With touchdowns on their first three possessions, the Cowboys quickly put the Seahawks (2-10) out of their misery and kept pace with several teams in the hunt for a wild-card playoff spot. With an 8-4 record, America's preseason champs are starting to bear a passing resemblance to a solid team. They can now sit back this weekend and root for the Giants (10-1) to beat the Redskins (7-4).
The Cowboys will have 10 days to prepare for a road trip to Pittsburgh, where they'll encounter the best overall defense in football. On Sunday, though, they encountered a team simply trying to finish the season. In addition to the fast start -- the first time since Oct. 9, 1994, the Cowboys began a game with three consecutive touchdowns -- the Cowboys relied on a swarming pass rush.
|Watch highlights of the Cowboy's 34-9 victory over the Seahawks.|
Seahawks quarterback Matt Hasselbeck never had a chance as Cowboys outside linebacker DeMarcus Ware overwhelmed Pro Bowl left tackle Walter Jones for most of the game. Ware accounted for three of the Cowboys' seven sacks. He made Jones look silly by faking the straight-ahead bull-rush and then racing past him to the outside. It was the most sacks for the Cowboys since Nov. 9, 1997, when they had nine.
"It's a shock," said Jones. "It's a shock. But it's the game of football. You go out there, you don't want to give up sacks and stuff. But you have to move on."
The downside for the Cowboys was that Ware had to leave the game with a sprained left knee. Replays showed his left knee buckling, but he walked off the field under his own power. He even stopped to pick up Fox's "Galloping Gobbler" award before retreating to the locker room.
The other bad news for the Cowboys is that running back Marion Barber sprained his right pinkie toe late in the first half. He returned to the game in the third quarter, but quickly had to leave again. It's a huge worry for a team that already lost rookie running back Felix Jones for the season with a toe injury.
Fourth-round pick Tashard Choice filled in nicely with 57 yards on 11 carries. If Barber can return from the toe injury, Choice could become a nice complementary back. But an extended absence would put even more pressure on Tony Romo and the offense.
In this game, Romo and Pro Bowl tight end Jason Witten got back on the same page. Witten might not have a mouthpiece such as Deion Sanders on retainer, but behind closed doors, he asked Romo to look for him more. On the first drive, he burned Seahawks safety Deon Grant for a 36-yard catch and he finished with nine catches for 115 yards. Witten is playing with broken ribs and an injury to his sternum, but neither injury seemed to bother him Thursday.
"Jason Witten is the absolute perfect tight end in all ways," Romo said. "He runs great routes, he blocks in the backfield and he is a good run blocker. His timing is impeccable. He's got good hands, his size and then on top of that he is a tough guy and a high character guy. And he is a really easy guy to play with and makes everyone around him better."
But the Cowboys realize that their cruelest month is about to arrive. They haven't had a winning record in December since 2001, when the team rallied to finish 5-11. If the Cowboys can get to 10 wins, they have a great shot at one of the wild-card spots.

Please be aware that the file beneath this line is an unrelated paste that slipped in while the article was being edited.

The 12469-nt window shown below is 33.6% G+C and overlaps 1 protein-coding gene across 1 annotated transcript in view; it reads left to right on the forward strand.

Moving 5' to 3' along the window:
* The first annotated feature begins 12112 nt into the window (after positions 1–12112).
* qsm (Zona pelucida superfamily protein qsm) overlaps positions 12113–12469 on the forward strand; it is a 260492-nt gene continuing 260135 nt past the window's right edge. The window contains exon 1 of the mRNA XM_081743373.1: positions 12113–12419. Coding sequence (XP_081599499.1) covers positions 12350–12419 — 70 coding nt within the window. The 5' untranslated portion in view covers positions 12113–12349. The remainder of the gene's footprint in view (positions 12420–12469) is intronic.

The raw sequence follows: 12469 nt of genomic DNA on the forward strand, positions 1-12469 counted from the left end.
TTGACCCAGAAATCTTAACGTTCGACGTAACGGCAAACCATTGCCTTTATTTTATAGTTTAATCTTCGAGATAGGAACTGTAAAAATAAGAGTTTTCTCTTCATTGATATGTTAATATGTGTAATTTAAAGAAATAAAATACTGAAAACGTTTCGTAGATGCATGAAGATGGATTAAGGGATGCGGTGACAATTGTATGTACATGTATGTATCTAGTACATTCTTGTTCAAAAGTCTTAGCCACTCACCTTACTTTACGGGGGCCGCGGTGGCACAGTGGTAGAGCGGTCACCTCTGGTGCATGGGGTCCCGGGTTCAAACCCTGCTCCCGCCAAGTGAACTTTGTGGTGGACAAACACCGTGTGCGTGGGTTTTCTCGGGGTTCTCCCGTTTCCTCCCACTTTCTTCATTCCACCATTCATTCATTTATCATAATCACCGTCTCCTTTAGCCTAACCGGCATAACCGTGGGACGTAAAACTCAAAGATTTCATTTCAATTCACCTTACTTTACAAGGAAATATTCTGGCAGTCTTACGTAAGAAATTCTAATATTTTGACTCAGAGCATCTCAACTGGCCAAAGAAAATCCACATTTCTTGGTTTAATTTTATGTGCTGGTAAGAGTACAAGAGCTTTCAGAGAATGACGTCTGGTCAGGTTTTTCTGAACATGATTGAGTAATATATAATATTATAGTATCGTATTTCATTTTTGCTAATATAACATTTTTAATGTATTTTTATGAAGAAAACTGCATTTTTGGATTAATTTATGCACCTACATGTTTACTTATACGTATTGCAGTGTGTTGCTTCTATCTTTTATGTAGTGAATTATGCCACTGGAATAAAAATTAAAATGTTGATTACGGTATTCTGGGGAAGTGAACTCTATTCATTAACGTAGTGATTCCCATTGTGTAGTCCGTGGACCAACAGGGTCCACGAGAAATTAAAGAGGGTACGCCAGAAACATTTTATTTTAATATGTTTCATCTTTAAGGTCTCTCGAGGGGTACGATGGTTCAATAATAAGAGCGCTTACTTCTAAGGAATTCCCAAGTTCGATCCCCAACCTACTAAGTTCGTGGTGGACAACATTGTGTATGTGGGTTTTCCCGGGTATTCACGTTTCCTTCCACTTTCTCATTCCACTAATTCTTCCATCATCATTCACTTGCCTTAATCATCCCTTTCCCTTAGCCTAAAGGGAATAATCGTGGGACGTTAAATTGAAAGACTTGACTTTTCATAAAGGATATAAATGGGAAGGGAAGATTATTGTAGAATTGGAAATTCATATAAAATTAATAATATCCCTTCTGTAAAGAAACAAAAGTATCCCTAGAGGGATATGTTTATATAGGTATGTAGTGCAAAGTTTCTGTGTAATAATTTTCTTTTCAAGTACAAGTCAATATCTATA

The only problem is that the Steelers, Giants and Ravens loom on the schedule. And they'll finish on the road against an Eagles team that would love to play the role of spoiler. Even though he might not acknowledge it, Cowboys coach Wade Phillips knows his coaching future is hanging in the balance.
"Three weeks ago we're looking at a different thing," Phillips said. "Of course, the last part of the season is going to be big for everybody. You can see how the climate can change quickly in this league. What you need to do is win and get on a winning streak. We started that."
Posted by ESPN.com's Mike Sando
The Rams face an extremely tough draw in their opening-week matchup with the Eagles in Philadelphia. These franchises have very little in common.
The Eagles' roster features 33 players drafted by the organization, one behind league leaders Chicago and Green Bay. The Rams have only 23 of their own draft choices. Holding onto one's own draft choices isn't necessarily a good thing, but failing to hold onto them often reflects poor drafting, poor management, frequent scheme changes, etc.
By my count, 18 Rams players entered the NFL as draft choices for other teams, about four more than the league average. The Eagles' corresponding number is seven. The low figure reflects a disciplined approach to roster management.
- The Eagles' Jon Runyan is one of the biggest -- and oldest -- starting right tackles in the league. Pass protection is not his specialty. The Rams will have to keep this game close to free up their pass rush. If they do, a healthy Leonard Little could give Runyan some problems.
- On the other side, Eagles left tackle Tra Thomas welcomes Rams first-round draft choice Chris Long to the NFL. Long fashions himself as a technician, but he's still making the adjustment from 3-4 to 4-3 defensive end.
- Quarterback Donovan McNabb hasn't started 16 games in a season since 2003, but he's been at his best in September. McNabb has thrown 28 touchdowns with only four interceptions in September games over the last four seasons. The numbers dip to 25 touchdowns with 13 interceptions in October, 17 touchdowns with nine interceptions in November and 14 touchdowns with four interceptions in December (all since 2004).
- Brian Westbrook has 2,550 yards rushing and 167 receptions over the last two seasons. Rams middle linebacker Will Witherspoon finds himself overshadowed in a division featuring Lofa Tatupu and Patrick Willis. Westbrook presents his greatest challenge of the season. No other back on the Rams' schedule threatens a defense in so many ways.
- That note about McNabb not finishing seasons as strong (if at all) casts doubt on my Super Bowl prediction. At least I took the Chargers to win (not that San Diego has any injury concerns entering this season, come to think of it).